The November 9, 2020 declaration did not end the second Karabakh war, also known as the 44-Day War; the war continues for Azerbaijan. Indeed, Azerbaijani President Ilham Aliyev’s rhetoric remains so incendiary that it may spark a new war at any moment. As a result, Armenia remains on edge, anticipating the next salvo from Azerbaijan.
Azerbaijan’s increasingly bellicose language needs to be observed and analyzed within the context of unfolding regional and global developments.
Certainly the war in Ukraine is a factor to be considered. It was presumed that because of the standoff between Russia and the West, many conflicts in different regions would be placed on the backburner. As it turns out, that presumption is no longer true, as major powers seem to have a tacit understanding to micromanage other regional issues, despite the overarching war in Ukraine. And that can work to Armenia’s advantage if the leadership can find loopholes in the big picture and capitalize on them.
Armenia and Turkey have been negotiating to restore diplomatic relations without any preconditions. While Amenia is proceeding with good faith and abiding by that principle, the Turkish side has been coordinating its steps with Azerbaijan, which throws in its demands, namely signing a peace treaty sealing its five-point proposal, which calls for mutual recognition of territorial integrity, forgoing the status issue of Karabakh and opening the Zangezur Corridor, thus encroaching on Armenia’s sovereignty.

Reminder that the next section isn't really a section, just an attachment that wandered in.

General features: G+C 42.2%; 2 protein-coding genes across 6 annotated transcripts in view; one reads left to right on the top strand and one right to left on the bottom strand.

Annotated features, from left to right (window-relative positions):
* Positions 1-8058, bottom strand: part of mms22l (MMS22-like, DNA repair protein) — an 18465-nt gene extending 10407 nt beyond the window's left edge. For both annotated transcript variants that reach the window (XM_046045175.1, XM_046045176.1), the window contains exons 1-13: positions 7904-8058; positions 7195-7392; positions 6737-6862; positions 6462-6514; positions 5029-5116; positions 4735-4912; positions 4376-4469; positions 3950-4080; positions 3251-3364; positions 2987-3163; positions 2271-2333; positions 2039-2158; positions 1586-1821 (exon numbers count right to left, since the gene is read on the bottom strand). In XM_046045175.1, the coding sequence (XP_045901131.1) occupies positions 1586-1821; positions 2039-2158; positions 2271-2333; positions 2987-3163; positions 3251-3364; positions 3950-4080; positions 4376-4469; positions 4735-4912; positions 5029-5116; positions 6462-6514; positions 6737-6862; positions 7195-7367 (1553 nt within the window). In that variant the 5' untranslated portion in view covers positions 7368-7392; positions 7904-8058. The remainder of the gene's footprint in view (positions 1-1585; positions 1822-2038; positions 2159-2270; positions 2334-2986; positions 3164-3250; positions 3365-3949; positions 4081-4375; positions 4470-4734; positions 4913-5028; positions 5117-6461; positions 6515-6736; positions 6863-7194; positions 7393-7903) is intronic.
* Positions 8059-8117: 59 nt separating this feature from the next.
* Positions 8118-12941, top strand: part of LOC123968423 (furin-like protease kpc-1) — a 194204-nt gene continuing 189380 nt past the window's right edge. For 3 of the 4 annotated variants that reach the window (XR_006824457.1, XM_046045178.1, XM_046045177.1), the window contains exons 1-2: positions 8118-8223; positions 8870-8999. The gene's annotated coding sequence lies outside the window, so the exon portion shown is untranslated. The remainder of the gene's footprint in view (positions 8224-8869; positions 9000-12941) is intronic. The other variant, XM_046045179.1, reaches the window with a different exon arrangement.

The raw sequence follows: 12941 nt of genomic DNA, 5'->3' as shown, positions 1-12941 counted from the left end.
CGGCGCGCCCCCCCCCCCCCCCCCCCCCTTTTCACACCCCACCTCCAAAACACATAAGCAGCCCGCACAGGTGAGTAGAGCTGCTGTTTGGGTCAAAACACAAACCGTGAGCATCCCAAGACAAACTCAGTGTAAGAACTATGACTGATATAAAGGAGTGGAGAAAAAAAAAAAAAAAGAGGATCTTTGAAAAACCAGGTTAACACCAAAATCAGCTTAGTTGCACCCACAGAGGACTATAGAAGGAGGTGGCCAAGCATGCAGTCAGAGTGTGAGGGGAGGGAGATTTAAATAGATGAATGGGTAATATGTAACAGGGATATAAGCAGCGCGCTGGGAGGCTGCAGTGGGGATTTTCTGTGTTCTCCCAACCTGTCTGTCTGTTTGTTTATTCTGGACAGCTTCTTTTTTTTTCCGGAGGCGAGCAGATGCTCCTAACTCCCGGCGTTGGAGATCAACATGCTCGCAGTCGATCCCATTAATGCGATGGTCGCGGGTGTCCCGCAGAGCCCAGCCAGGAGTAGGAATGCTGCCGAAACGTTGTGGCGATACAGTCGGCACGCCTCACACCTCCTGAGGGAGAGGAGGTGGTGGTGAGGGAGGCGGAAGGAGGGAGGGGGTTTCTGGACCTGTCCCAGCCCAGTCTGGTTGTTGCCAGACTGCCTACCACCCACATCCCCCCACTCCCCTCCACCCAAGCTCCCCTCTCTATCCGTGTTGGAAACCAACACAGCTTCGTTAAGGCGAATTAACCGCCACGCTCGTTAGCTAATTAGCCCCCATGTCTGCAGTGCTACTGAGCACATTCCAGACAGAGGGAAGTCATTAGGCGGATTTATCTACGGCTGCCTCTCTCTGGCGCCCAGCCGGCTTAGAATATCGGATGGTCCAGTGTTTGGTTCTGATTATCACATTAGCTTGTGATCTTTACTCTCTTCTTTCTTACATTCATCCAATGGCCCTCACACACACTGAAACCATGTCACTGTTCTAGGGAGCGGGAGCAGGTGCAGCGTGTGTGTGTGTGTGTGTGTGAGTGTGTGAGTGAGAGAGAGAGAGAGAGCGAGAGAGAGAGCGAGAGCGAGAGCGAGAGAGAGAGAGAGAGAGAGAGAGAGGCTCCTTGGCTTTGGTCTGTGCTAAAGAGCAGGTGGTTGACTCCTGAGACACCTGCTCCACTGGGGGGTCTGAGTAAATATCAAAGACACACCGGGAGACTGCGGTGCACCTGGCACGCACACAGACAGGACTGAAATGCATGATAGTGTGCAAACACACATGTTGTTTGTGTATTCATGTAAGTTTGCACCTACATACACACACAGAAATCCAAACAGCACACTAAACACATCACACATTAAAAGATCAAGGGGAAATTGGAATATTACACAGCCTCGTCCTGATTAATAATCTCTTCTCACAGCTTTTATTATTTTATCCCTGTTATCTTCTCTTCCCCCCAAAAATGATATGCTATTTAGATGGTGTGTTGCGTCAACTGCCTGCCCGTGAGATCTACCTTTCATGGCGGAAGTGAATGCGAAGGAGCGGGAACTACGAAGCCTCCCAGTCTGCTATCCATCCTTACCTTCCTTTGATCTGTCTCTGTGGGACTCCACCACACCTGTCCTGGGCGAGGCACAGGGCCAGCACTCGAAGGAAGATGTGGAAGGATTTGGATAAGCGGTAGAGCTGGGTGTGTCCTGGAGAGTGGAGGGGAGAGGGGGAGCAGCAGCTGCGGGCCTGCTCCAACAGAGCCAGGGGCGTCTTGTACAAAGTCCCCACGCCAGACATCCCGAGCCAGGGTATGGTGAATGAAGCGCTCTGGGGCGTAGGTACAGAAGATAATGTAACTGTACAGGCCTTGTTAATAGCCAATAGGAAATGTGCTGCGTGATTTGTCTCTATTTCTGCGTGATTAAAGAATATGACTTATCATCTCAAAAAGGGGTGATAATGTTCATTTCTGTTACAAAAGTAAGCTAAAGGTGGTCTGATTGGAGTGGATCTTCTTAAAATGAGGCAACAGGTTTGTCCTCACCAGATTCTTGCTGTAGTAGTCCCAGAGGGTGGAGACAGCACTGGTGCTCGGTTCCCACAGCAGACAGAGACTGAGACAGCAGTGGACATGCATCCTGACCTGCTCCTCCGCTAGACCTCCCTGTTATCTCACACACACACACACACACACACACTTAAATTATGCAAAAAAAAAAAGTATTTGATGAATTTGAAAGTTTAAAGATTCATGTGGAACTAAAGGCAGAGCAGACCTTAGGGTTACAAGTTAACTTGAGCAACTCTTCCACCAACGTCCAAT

Armenia is facing winds that blow hot and cold as stakeholders make contradictory statements. Russia, for one, has changed its interpretation many times, driven by its interests and conflicts with Azerbaijan.
Last week, Russia’s Foreign Minister Sergey Lavrov flew in from Baku to attend the annual meeting of the foreign ministers of the Collective Security Treaty Organization (CSTO) countries, held in Yerevan. On the sidelines of that meeting, Mr. Lavrov gave a press conference, clarifying Russia’s position on the issue of the corridor. He indicated that “the roads and communication lines will be unblocked and transportation between the countries will move without compromising the sovereignty of the country through which those roads pass.”